Lewis Carroll: CANTO VI—Dyscomfyture
As one who strives a hill to climb,
Who never climbed before:
Who finds it, in a little time,
Grow every moment less sublime,
And votes the thing a bore:
Yet, having once begun to try,
Dares not desert his quest,
But, climbing, ever keeps his eye
On one small hut against the sky
Wherein he hopes to rest:
Who climbs till nerve and force are spent,
With many a puff and pant:
Who still, as rises the ascent,
In language grows more violent,
Although in breath more scant:
Who, climbing, gains at length the place
That crowns the upward track.
And, entering with unsteady pace,
Receives a buffet in the face
That lands him on his back:
And feels himself, like one in sleep,
Glide swiftly down again,
A helpless weight, from steep to steep,
Till, with a headlong giddy sweep,
He drops upon the plain—
So I, that had resolved to bring
Conviction to a ghost,
And found it quite a different thing
From any human arguing,
Yet dared not quit my post
But, keeping still the end in view
To which I hoped to come,
I strove to prove the matter true
By putting everything I knew
Into an axiom:
Commencing every single phrase
With ‘therefore’ or ‘because,’
I blindly reeled, a hundred ways,
About the syllogistic maze,
Unconscious where I was.
Quoth he “That’s regular clap-trap:
Don’t bluster any more.
Now do be cool and take a nap!
Such a ridiculous old chap
Was never seen before!
“You’re like a man I used to meet,
Who got one day so furious
In arguing, the simple heat
Scorched both his slippers off his feet!”
I said “That’s very curious!”
“Well, it is curious, I agree,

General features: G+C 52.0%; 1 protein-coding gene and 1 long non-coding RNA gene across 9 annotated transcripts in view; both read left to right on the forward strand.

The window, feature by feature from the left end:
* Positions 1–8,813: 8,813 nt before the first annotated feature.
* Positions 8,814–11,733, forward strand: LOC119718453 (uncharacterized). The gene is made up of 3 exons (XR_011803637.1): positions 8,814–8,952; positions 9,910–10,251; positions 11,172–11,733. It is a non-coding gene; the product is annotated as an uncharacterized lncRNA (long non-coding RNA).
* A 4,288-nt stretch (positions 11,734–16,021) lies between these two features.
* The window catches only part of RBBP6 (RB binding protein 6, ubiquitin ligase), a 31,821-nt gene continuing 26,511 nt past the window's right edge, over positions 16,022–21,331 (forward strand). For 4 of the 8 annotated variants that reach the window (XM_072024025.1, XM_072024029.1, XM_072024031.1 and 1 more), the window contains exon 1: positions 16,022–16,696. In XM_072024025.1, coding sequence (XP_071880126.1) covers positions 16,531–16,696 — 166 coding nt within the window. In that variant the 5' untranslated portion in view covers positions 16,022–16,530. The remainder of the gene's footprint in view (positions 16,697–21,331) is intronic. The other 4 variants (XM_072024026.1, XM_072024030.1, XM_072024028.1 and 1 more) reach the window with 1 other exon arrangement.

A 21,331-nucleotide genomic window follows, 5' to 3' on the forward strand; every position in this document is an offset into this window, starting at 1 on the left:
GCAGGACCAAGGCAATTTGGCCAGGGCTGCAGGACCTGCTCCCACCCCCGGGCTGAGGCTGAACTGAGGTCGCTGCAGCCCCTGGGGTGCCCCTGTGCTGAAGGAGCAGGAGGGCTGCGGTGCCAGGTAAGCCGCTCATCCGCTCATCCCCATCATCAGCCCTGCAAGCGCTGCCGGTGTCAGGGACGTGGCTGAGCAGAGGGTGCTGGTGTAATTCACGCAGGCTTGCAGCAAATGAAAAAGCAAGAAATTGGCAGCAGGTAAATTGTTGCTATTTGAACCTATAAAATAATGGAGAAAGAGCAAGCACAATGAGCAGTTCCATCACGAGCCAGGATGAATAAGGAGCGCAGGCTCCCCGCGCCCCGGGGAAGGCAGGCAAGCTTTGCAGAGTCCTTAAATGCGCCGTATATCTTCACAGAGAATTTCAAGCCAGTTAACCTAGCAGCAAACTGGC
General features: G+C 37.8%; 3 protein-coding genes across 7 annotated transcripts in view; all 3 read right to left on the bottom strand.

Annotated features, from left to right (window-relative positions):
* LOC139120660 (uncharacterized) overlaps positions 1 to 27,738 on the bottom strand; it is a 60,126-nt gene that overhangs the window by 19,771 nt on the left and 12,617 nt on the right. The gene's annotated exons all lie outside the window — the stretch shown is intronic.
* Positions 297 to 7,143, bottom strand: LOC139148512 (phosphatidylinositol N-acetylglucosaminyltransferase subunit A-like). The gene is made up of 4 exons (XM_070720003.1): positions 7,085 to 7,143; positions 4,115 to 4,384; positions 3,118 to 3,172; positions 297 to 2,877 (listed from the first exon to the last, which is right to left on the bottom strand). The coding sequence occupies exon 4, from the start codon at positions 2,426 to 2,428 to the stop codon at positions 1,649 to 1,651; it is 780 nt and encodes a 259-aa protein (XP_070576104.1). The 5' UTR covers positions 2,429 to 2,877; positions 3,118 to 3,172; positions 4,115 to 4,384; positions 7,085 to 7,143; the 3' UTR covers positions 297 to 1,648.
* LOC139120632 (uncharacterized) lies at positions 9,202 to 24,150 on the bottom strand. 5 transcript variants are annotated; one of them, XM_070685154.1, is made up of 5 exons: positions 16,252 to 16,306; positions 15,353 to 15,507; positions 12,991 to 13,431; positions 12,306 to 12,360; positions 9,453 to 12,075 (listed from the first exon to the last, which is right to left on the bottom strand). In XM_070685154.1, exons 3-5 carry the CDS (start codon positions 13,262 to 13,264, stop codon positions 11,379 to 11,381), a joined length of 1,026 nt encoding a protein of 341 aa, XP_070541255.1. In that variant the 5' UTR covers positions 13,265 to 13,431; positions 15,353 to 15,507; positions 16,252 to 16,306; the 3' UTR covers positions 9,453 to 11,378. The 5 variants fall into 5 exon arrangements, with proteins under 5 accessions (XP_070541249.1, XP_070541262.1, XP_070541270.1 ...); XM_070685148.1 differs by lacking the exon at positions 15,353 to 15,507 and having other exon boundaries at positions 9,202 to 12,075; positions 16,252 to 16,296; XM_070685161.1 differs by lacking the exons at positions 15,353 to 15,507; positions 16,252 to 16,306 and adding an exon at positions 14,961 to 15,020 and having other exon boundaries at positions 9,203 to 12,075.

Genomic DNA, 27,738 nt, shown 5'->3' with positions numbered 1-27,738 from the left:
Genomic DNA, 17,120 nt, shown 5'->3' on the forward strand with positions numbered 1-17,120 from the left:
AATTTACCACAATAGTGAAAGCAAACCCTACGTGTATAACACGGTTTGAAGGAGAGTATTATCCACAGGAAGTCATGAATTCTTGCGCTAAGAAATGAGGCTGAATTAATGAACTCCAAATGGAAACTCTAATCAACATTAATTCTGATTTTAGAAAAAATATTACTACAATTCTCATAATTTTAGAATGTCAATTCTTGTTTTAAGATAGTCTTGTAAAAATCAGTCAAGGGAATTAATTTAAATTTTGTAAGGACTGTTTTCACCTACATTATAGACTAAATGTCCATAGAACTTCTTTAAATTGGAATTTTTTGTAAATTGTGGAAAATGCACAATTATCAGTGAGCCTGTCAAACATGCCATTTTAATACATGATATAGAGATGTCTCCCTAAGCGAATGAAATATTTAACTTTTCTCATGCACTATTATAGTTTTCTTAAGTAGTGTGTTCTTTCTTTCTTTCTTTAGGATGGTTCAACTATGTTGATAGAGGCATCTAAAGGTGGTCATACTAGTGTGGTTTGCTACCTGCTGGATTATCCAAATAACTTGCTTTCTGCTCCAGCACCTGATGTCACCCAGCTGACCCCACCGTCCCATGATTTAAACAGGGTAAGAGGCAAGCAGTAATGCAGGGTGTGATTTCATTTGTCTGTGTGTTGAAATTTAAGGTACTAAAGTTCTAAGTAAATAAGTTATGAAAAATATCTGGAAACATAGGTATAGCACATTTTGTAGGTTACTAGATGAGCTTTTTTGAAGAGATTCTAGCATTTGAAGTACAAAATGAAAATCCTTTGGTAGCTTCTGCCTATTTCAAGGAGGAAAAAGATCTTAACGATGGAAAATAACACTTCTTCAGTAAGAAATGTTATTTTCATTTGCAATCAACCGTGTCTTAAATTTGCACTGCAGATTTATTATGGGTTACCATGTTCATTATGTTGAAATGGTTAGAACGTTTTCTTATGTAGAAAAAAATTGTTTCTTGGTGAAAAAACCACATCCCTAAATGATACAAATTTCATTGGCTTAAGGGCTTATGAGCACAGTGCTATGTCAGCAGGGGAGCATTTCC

And sounds perhaps like fibs:
But still it’s true as true can be—
As sure as your name’s Tibbs,” said he.
I said “My name’s not Tibbs.”
“Not Tibbs!” he cried—his tone became
A shade or two less hearty—
“Why, no,” said I. “My proper name
Is Tibbets—” “Tibbets?” “Aye,
“Why, then YOU’RE NOT THE PARTY!”
With that he struck the board a blow
That shivered half the glasses.
“Why couldn’t you have told me so
Three quarters of an hour ago,
You prince of all the asses?
“To walk four miles through mud and rain,
To spend the night in smoking,
And then to find that it’s in vain—
And I’ve to do it all again—
It’s really too provoking!
“Don’t talk!” he cried, as I began
To mutter some excuse.
“Who can have patience with a man
That’s got no more discretion than
An idiotic goose?
“To keep me waiting here, instead
Of telling me at once
That this was not the house!” he said.
“There, that’ll do—be off to bed!
Don’t gape like that, you dunce!”
“It’s very fine to throw the blame
On me in such a fashion!
Why didn’t you enquire my name
The very minute that you came?”
I answered in a passion.
“Of course it worries you a bit
To come so far on foot—
But how was I to blame for it?”
“Well, well!” said he. “I must admit
That isn’t badly put.
“And certainly you’ve given me
The best of wine and victual—
Excuse my violence,” said he,
“But accidents like this, you see,
They put one out a little.
“’Twas my fault after all, I find—
Shake hands, old Turnip-top!”
The name was hardly to my mind,
But, as no doubt he meant it kind,
I let the matter drop.
“Good-night, old Turnip-top, good-night!
When I am gone, perhaps
They’ll send you some inferior Sprite,
Who’ll keep you in a constant fright
And spoil your soundest naps.
“Tell him you’ll stand no sort of trick;
Then, if he leers and chuckles,
You just be handy with a stick
(Mind that it’s pretty hard and thick)
And rap him on the knuckles!
“Then carelessly remark ‘Old coon!
Perhaps you’re not aware
That, if you don’t behave, you’ll soon
Be chuckling to another tune—
And so you’d best take care!’
“That’s the right way to cure a Sprite
Of such like goings-on—
But gracious me! It’s getting light!
Good-night, old Turnip-top, good-night!”
A nod, and he was gone.